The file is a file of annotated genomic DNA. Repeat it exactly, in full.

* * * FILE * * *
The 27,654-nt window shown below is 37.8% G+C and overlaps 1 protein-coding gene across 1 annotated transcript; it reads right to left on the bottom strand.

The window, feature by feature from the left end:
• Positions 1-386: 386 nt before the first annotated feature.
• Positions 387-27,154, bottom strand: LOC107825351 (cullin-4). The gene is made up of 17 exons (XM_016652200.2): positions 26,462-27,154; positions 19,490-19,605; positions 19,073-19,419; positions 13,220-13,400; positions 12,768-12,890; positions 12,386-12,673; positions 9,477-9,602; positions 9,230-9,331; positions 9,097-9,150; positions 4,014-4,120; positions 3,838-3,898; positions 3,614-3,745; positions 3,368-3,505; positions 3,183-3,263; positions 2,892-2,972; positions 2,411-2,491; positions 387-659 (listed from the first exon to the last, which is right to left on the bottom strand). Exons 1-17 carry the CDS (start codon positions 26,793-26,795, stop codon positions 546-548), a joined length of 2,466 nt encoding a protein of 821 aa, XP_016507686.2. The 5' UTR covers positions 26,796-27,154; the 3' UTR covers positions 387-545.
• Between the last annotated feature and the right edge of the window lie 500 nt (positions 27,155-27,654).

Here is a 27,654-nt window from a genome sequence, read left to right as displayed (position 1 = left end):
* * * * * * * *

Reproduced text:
The 27,654-nt window shown below is 37.8% G+C and overlaps 1 protein-coding gene across 1 annotated transcript; it reads right to left on the bottom strand.

The window, feature by feature from the left end:
• Positions 1-386: 386 nt before the first annotated feature.
• Positions 387-27,154, bottom strand: LOC107825351 (cullin-4). The gene is made up of 17 exons (XM_016652200.2): positions 26,462-27,154; positions 19,490-19,605; positions 19,073-19,419; positions 13,220-13,400; positions 12,768-12,890; positions 12,386-12,673; positions 9,477-9,602; positions 9,230-9,331; positions 9,097-9,150; positions 4,014-4,120; positions 3,838-3,898; positions 3,614-3,745; positions 3,368-3,505; positions 3,183-3,263; positions 2,892-2,972; positions 2,411-2,491; positions 387-659 (listed from the first exon to the last, which is right to left on the bottom strand). Exons 1-17 carry the CDS (start codon positions 26,793-26,795, stop codon positions 546-548), a joined length of 2,466 nt encoding a protein of 821 aa, XP_016507686.2. The 5' UTR covers positions 26,796-27,154; the 3' UTR covers positions 387-545.
• Between the last annotated feature and the right edge of the window lie 500 nt (positions 27,155-27,654).

Here is a 27,654-nt window from a genome sequence, read left to right as displayed (position 1 = left end):